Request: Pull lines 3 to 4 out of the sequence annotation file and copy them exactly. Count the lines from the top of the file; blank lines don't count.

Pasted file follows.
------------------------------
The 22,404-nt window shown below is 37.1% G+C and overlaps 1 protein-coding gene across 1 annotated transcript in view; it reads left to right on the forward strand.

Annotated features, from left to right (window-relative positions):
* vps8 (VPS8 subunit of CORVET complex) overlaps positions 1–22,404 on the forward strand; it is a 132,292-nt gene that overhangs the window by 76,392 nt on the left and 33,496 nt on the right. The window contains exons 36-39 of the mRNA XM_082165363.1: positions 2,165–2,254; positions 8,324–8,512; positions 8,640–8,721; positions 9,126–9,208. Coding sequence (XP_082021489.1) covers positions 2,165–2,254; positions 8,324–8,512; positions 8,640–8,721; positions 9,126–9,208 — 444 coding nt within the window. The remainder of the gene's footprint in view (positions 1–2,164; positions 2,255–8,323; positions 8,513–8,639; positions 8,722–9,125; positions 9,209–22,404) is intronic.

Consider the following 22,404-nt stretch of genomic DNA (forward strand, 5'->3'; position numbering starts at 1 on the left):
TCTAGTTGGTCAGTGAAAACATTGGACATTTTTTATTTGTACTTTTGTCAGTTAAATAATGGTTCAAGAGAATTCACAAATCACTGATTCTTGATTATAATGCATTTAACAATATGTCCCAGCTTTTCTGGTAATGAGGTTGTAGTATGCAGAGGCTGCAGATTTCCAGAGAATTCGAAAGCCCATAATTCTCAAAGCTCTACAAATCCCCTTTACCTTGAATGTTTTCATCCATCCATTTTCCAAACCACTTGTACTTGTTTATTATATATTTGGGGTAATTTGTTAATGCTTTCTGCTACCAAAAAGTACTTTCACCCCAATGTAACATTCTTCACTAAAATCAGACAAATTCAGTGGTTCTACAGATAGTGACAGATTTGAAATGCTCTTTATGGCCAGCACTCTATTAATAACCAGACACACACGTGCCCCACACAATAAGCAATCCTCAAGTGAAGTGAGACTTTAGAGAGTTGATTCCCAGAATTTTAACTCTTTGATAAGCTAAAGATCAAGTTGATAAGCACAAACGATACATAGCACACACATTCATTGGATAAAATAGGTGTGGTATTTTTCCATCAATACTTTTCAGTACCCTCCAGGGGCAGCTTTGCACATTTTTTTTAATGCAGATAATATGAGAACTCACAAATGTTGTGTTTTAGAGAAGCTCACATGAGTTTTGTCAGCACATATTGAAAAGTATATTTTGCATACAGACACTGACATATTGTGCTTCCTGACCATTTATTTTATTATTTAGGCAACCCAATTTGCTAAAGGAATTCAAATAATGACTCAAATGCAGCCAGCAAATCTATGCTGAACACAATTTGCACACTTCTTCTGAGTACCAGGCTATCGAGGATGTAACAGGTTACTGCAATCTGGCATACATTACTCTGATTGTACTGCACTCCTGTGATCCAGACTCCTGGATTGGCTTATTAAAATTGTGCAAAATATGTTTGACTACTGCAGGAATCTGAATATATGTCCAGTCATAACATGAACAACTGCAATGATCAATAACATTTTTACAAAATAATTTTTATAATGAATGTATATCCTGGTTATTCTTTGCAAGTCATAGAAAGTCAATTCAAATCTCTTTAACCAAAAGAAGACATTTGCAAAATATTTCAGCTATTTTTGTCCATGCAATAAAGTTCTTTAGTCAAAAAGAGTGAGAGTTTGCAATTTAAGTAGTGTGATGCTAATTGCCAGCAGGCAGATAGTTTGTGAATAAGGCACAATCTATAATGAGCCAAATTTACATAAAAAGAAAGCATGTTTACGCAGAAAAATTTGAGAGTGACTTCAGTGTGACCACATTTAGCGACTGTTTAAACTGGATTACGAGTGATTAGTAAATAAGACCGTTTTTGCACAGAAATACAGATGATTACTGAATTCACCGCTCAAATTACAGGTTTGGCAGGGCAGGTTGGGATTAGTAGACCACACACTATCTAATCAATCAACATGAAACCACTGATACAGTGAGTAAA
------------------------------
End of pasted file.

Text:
* vps8 (VPS8 subunit of CORVET complex) overlaps positions 1–22,404 on the forward strand; it is a 132,292-nt gene that overhangs the window by 76,392 nt on the left and 33,496 nt on the right. The window contains exons 36-39 of the mRNA XM_082165363.1: positions 2,165–2,254; positions 8,324–8,512; positions 8,640–8,721; positions 9,126–9,208. Coding sequence (XP_082021489.1) covers positions 2,165–2,254; positions 8,324–8,512; positions 8,640–8,721; positions 9,126–9,208 — 444 coding nt within the window. The remainder of the gene's footprint in view (positions 1–2,164; positions 2,255–8,323; positions 8,513–8,639; positions 8,722–9,125; positions 9,209–22,404) is intronic.

Consider the following 22,404-nt stretch of genomic DNA (forward strand, 5'->3'; position numbering starts at 1 on the left):